Right now, dealers are making money hand over fist. There is no revenue or profit problem. However, the market will reset and lots will be full of vehicles again. Does your future business model include adding or expanding internal sales and/or service BDC to nurture prospects when customers are no longer lining up to buy vehicles?
The BDC is supposed to be a profit center within the dealership. However, BDC-flation is skewing revenue – and that’s if you can find qualified candidates to hire. If your business model over the next few years includes an internal BDC, the following previously unrealized expenses must be taken into consideration.
Hiring Costs. Previously, you could post a job listing, receive 100 applications within three to five days, and have a fully staffed BDC within three weeks. That large applicant pool no longer exists. The number of people working and looking for work has not returned to pre-pandemic levels.
Today, it takes 65 to 75 days to receive enough qualified applicants to begin the screening process. That means it can take two to three months to go from job listing to functioning BDC team. Time is money. When your managers are distracted with the time, effort, and energy it takes to complete the hiring process, they’re not contributing to your bottom-line.
Training Costs. Even when you do hire, there is significantly less longevity and return on investment. It’s typical to spend two to four weeks training an agent only to have that person quit within months. It’s worth noting that the job of a BDC agent isn’t glamorous. It’s long hours of calling people who can be rude and dismissive. The reason many don’t stick around is because what dealers are offering – in pay, benefits, hours, or other conditions of the job – simply doesn’t compensate for the sometimes grueling work.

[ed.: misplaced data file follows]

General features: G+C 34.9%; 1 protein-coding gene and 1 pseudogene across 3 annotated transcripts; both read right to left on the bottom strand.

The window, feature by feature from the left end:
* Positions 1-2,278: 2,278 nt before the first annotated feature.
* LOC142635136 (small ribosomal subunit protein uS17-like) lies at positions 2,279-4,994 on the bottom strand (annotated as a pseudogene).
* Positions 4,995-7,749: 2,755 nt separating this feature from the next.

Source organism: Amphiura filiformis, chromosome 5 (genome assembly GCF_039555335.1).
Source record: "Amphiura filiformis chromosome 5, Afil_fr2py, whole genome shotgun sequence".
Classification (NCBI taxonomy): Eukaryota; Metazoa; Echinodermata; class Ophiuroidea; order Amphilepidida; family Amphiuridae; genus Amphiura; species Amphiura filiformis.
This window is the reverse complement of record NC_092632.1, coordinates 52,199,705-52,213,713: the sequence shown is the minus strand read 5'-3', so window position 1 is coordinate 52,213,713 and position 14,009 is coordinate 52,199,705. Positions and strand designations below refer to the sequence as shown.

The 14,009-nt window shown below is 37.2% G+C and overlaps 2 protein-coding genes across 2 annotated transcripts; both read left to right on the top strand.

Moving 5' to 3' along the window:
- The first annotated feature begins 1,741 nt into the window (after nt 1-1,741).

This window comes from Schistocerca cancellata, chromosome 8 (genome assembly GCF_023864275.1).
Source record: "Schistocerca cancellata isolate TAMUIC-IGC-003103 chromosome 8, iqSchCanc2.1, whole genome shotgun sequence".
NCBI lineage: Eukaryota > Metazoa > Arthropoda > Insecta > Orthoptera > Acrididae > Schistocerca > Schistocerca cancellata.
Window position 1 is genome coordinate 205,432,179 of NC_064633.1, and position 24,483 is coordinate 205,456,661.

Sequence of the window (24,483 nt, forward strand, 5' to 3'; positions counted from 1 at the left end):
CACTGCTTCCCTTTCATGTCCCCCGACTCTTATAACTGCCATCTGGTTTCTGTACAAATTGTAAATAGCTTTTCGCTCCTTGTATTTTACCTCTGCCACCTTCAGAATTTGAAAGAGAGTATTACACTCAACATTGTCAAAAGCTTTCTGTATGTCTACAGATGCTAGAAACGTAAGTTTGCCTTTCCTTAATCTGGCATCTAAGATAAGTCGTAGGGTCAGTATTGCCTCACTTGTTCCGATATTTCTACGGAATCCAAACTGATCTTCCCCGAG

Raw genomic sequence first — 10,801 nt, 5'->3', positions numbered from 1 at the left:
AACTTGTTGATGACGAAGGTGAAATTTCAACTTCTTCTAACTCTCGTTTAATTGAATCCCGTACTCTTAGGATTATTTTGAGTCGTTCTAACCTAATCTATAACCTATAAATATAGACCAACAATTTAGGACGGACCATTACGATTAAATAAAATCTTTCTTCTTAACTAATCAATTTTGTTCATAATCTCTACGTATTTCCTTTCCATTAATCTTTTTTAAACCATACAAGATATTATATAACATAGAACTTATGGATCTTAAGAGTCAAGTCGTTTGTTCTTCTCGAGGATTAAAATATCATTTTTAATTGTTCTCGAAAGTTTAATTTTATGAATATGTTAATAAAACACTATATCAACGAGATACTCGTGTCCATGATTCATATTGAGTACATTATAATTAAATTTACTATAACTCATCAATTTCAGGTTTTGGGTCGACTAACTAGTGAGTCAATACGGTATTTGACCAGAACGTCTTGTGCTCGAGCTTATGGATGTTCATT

Compensation Costs. To be competitive, many dealers are taking a hard look at pay plans. Historically, a BDC pay model is a flat hourly rate and then bonuses based on certain criteria such as appointment shows and vehicle deliveries. I’d argue that model doesn’t work when there’s no inventory for customers to test-drive and deliveries are four to six weeks out. Sticking to the old model delays income opportunities for the agents who need to see immediate income to make ends meet.
A new model that eliminates bonuses and raises the flat hourly rate also has pitfalls. You may get more qualified candidates, but stepping up and paying more doesn’t naturally equate to an increase in activity, production, and performance of the employees. So now you’re getting the same result from the $20 an hour employee as the $15 an hour employee (who’s still earning bonuses). That means you still have to carry more people to hit the necessary production numbers.
Management Costs. The salary-only model will work, but only if agents are properly managed and trained. A good manager who can properly clarify, define, and reinforce the activities and performance points expected is worth his or her weight in gold. The best strategy is to invest in a great manager, raise agent salaries, and commit to thorough training, to give agents stability and reduce attrition. The more actively involved or engaged your manager and the more you train your agents, the higher your productivity. There has to be consistent, positive reinforcement of what to say and how to say it and why to say it.
The truths about BDC-flation may have you considering going back to the traditional model in which salespeople and service advisors nurture leads. I would caution against this. Historically, salespeople struggle to do the basics of good lead management and proper CRM usage. Service advisors are in a no-win situation because they are belly-to-belly with customers in the drive and struggle to answer inbound calls, let alone make revenue-producing outbound calls.
An internal BDC can absolutely be a profit center. Many dealerships are proving that today. I’d argue that a strong manager and management team is the linchpin. If you don’t have that, an outsourced solution is your best bet to mitigate the pitfalls. Put the burden on a third party and pay for the convenience.
This Article was Featured on WardsAuto
To hear more about this topic check out our episode of PDS On The Rocks: Tackling BDC-Flation